Benefits and obstacles of health status assessment in ambulatory settings. The clinician's point of view. The Dartmouth Primary Care COOP Project

Med Care. 1992 May;30(5 Suppl):MS42-9. doi: 10.1097/00005650-199205001-00004.


In the past decade physicians have identified the need to expand patient assessment to include global function and quality of life. During the same period, the busy clinic has evolved into the location where this assessment seems most appropriate. Integrating functional health assessment into a busy clinical practice is difficult because the necessary steps require time, thought, recording, and follow-up. Attention to the office ecosystem is very important before any patient care management method is introduced. The clinician must transform the results of health status screening into a specific functional diagnosis. The clinician has to understand the sensitivity, specificity, and predictive value of the measure for a preliminary diagnosis to be made. Often, additional measurements must be taken to establish a specific diagnosis. These steps encompass assessment linkage. Once the specific cause for the dysfunction is recognized, the clinician then has to determine the need for special resources. This is called the resource linkage. By following the steps outlined in this paper, the clinician should be able to overcome many obstacles for functional health status assessment in busy ambulatory settings.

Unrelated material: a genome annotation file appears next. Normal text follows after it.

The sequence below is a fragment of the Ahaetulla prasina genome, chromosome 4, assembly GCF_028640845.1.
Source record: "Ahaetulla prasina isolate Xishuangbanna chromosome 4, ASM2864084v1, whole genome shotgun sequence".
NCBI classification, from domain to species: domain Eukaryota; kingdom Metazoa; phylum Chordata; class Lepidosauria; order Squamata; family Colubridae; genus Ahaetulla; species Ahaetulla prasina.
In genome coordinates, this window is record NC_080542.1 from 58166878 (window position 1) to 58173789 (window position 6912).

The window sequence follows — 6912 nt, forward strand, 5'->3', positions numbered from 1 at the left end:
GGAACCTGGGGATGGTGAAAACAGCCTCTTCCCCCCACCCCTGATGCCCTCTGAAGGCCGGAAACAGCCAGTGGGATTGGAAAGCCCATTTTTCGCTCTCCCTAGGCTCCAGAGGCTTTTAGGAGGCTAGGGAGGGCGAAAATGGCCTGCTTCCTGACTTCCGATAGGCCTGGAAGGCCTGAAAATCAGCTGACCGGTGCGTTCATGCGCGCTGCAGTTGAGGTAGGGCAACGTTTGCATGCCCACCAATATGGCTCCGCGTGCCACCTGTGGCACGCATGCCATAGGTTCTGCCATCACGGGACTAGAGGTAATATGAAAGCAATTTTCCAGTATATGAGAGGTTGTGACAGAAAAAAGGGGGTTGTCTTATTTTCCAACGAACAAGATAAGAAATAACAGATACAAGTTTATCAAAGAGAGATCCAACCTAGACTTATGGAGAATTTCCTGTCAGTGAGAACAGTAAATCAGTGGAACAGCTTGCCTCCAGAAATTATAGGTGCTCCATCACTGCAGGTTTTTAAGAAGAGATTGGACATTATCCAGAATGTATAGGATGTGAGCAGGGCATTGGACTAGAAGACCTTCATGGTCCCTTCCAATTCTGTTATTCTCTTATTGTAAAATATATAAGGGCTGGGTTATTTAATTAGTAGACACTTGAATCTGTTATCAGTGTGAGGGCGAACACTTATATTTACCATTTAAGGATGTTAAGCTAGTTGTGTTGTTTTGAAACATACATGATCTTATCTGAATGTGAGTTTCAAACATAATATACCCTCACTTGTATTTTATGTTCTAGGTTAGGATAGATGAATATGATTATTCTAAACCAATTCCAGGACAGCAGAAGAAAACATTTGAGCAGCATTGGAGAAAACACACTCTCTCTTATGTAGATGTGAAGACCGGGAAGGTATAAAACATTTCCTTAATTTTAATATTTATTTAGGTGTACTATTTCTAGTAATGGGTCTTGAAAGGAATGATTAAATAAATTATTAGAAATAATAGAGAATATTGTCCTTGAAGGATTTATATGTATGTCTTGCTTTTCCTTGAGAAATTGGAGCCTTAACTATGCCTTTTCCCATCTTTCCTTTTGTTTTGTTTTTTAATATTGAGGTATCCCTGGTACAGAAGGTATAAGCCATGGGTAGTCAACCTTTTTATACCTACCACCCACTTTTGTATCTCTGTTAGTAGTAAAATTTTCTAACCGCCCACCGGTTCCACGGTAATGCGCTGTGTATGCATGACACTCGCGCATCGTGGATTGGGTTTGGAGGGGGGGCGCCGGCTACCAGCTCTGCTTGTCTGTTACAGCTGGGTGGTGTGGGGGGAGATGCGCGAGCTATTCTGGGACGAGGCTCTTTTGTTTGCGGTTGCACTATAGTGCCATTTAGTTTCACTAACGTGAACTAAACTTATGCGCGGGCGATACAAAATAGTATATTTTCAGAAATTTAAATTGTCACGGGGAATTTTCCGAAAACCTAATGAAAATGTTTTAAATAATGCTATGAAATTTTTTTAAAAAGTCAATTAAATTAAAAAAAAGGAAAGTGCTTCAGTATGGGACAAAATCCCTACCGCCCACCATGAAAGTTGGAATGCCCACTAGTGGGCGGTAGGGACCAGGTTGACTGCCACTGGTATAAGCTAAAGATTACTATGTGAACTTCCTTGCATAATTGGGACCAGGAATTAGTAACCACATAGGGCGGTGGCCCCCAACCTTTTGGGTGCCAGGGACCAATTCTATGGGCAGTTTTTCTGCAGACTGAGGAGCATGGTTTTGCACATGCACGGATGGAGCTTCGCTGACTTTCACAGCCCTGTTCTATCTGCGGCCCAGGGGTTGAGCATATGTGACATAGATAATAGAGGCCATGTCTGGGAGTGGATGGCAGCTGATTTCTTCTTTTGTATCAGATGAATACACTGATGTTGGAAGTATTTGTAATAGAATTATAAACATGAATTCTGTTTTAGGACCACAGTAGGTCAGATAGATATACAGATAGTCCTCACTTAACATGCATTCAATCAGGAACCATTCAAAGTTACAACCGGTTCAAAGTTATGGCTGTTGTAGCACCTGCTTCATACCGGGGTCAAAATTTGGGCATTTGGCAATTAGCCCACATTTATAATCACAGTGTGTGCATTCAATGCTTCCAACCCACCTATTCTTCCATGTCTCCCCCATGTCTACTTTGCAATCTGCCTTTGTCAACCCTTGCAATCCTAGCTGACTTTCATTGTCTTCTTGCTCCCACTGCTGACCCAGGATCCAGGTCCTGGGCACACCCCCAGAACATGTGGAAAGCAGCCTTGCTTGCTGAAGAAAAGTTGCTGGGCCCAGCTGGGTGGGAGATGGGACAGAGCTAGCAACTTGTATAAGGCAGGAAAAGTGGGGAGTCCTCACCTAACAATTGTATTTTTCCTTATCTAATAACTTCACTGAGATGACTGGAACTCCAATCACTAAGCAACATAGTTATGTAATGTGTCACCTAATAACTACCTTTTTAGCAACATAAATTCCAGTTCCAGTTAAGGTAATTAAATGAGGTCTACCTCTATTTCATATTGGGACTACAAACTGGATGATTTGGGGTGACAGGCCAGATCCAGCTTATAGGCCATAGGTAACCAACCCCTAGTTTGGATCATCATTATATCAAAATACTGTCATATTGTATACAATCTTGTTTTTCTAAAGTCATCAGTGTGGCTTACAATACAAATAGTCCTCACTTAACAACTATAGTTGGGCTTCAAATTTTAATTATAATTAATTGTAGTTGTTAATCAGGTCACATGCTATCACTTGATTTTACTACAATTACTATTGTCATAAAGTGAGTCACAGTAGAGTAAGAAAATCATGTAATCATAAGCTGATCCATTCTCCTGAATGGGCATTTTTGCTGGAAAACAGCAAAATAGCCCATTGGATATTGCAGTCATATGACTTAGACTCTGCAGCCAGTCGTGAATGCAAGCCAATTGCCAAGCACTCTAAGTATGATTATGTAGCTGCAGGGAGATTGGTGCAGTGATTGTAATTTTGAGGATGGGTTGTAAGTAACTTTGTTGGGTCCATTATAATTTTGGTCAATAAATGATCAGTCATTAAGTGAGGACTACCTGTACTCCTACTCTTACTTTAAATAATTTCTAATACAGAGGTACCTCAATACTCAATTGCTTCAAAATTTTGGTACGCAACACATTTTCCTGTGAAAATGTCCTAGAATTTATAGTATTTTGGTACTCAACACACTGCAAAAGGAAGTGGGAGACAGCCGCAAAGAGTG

Publication types

  • Research Support, Non-U.S. Gov't

MeSH terms

  • Activities of Daily Living / classification
  • Ambulatory Care / methods*
  • Ambulatory Care / standards
  • Attitude of Health Personnel
  • Causality
  • Chronic Disease
  • Clinical Protocols / standards
  • Decision Trees
  • Forms and Records Control
  • Health Resources
  • Health Services Accessibility / standards
  • Health Status Indicators*
  • Humans
  • Medical History Taking*
  • Medical Records / standards
  • Physician's Role
  • Physicians / psychology
  • Practice Patterns, Physicians' / standards*
  • Quality of Life
  • Referral and Consultation / standards
  • Reproducibility of Results
  • Sensitivity and Specificity
  • United States